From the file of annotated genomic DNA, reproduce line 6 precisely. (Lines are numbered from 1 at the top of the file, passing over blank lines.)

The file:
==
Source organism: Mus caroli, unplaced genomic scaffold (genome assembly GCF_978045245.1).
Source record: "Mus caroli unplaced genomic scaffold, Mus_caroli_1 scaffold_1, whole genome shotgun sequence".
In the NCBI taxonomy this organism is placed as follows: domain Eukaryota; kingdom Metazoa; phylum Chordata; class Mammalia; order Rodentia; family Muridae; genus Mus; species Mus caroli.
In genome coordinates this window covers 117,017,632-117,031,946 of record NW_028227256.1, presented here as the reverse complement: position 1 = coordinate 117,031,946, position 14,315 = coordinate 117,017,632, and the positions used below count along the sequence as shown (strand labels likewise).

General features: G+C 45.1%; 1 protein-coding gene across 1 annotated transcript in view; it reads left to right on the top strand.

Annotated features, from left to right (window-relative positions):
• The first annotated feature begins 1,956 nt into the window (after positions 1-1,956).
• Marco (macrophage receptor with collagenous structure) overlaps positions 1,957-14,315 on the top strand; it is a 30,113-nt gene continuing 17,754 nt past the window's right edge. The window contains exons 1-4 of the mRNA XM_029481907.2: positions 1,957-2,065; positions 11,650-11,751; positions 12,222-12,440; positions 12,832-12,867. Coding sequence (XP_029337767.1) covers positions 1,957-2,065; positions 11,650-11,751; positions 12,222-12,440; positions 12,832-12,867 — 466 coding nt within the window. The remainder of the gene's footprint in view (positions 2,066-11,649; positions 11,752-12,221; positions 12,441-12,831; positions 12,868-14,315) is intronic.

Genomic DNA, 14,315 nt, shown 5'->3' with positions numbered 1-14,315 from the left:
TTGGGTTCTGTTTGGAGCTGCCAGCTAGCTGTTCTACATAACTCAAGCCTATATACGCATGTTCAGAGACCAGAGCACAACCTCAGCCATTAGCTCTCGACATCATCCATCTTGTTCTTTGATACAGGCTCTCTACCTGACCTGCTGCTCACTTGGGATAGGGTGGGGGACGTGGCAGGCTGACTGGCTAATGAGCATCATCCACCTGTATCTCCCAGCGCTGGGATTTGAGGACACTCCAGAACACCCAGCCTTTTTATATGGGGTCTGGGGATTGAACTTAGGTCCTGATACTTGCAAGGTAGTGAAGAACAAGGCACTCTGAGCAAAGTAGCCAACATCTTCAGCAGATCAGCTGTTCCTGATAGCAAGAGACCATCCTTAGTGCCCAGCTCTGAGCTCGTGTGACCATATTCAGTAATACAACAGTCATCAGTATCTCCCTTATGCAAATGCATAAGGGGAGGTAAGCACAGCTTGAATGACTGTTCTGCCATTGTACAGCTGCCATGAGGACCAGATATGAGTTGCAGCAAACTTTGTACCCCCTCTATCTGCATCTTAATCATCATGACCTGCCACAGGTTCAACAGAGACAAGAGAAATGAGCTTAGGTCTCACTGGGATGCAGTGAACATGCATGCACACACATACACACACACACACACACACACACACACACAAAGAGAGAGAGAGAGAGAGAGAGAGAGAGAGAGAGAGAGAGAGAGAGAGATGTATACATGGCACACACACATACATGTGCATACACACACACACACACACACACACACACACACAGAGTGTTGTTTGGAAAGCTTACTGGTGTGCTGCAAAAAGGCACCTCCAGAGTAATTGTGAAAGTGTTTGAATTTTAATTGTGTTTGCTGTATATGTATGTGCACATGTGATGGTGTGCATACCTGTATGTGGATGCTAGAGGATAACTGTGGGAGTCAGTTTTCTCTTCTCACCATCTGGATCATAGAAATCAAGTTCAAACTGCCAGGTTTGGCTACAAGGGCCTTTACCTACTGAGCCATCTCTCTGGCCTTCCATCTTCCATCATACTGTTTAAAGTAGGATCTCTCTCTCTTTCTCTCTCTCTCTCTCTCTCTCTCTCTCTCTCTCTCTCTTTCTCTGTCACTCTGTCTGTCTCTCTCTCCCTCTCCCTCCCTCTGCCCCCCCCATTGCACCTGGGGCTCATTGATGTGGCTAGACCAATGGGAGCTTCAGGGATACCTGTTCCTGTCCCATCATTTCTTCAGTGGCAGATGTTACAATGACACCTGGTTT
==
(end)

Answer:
Annotated features, from left to right (window-relative positions):